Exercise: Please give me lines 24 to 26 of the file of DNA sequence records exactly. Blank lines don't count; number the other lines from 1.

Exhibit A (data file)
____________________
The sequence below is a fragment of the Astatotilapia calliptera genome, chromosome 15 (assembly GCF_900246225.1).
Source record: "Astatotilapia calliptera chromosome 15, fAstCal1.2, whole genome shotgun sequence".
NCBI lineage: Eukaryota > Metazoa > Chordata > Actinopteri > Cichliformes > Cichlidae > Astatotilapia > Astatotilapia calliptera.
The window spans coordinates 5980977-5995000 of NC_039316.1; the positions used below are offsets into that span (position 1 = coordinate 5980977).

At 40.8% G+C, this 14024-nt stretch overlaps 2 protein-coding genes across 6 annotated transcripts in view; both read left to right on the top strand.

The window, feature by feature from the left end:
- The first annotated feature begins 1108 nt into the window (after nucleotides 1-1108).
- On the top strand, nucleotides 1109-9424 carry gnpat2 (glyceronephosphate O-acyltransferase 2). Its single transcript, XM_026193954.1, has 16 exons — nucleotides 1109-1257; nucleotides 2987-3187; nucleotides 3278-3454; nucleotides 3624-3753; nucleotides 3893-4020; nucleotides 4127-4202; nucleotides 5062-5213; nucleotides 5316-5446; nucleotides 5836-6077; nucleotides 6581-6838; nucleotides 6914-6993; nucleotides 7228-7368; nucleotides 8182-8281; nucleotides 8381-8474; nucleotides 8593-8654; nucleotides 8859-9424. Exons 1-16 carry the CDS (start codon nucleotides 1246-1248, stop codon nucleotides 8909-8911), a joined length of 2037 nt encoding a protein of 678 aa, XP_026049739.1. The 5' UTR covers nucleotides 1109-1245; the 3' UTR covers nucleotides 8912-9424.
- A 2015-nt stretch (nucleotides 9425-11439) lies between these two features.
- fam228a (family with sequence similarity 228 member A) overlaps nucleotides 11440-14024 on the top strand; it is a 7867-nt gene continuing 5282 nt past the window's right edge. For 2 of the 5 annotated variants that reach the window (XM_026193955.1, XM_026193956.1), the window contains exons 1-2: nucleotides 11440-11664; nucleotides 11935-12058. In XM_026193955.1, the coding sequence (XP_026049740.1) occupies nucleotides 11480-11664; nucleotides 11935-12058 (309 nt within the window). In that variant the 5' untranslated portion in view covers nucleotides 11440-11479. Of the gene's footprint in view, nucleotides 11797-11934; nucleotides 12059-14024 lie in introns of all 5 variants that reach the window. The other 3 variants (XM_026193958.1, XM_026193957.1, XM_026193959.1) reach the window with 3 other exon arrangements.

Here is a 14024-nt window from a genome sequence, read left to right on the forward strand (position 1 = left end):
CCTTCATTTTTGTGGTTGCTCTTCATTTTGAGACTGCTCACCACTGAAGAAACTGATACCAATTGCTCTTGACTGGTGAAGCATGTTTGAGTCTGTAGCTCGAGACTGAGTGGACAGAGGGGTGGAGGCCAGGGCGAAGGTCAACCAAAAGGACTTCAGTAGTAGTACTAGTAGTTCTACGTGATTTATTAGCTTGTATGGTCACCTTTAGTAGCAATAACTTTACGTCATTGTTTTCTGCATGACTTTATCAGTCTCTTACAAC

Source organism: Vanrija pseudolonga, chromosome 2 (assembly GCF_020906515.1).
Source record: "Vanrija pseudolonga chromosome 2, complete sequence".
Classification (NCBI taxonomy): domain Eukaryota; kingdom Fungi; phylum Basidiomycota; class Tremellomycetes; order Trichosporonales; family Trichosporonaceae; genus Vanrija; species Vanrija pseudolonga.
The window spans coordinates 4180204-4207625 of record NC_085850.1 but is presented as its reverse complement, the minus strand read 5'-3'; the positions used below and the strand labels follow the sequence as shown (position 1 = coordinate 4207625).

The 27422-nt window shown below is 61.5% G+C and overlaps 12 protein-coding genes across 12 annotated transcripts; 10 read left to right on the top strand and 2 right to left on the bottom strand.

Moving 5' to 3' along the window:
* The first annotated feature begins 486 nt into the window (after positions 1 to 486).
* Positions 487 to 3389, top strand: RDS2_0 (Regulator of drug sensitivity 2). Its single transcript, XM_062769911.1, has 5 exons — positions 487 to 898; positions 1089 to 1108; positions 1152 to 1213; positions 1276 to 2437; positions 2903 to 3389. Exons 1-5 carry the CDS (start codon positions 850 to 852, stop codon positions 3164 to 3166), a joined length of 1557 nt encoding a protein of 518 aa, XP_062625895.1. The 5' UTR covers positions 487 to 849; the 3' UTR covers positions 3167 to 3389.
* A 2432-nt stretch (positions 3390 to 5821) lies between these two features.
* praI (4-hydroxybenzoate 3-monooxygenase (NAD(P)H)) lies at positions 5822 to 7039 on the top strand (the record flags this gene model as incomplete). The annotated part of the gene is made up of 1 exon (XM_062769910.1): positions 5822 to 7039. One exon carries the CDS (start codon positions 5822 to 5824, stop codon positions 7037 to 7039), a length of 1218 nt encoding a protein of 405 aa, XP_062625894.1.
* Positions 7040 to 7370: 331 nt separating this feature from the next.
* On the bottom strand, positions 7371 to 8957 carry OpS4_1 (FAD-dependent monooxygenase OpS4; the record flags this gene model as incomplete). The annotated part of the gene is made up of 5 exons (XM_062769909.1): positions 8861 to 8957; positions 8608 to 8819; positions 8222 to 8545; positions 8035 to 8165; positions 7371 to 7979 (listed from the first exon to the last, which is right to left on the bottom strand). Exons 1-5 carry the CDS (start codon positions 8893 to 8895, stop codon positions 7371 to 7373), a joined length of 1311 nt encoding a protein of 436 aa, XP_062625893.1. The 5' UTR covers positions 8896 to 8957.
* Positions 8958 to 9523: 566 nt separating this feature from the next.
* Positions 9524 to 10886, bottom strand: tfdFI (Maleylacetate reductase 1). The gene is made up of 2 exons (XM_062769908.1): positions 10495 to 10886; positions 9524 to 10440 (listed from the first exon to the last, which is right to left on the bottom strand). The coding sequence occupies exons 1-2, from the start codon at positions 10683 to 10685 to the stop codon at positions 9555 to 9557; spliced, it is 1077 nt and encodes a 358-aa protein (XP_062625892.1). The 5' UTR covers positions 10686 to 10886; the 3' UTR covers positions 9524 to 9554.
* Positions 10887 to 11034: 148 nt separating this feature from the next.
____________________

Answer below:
* On the bottom strand, positions 7371 to 8957 carry OpS4_1 (FAD-dependent monooxygenase OpS4; the record flags this gene model as incomplete). The annotated part of the gene is made up of 5 exons (XM_062769909.1): positions 8861 to 8957; positions 8608 to 8819; positions 8222 to 8545; positions 8035 to 8165; positions 7371 to 7979 (listed from the first exon to the last, which is right to left on the bottom strand). Exons 1-5 carry the CDS (start codon positions 8893 to 8895, stop codon positions 7371 to 7373), a joined length of 1311 nt encoding a protein of 436 aa, XP_062625893.1. The 5' UTR covers positions 8896 to 8957.
* Positions 8958 to 9523: 566 nt separating this feature from the next.
* Positions 9524 to 10886, bottom strand: tfdFI (Maleylacetate reductase 1). The gene is made up of 2 exons (XM_062769908.1): positions 10495 to 10886; positions 9524 to 10440 (listed from the first exon to the last, which is right to left on the bottom strand). The coding sequence occupies exons 1-2, from the start codon at positions 10683 to 10685 to the stop codon at positions 9555 to 9557; spliced, it is 1077 nt and encodes a 358-aa protein (XP_062625892.1). The 5' UTR covers positions 10686 to 10886; the 3' UTR covers positions 9524 to 9554.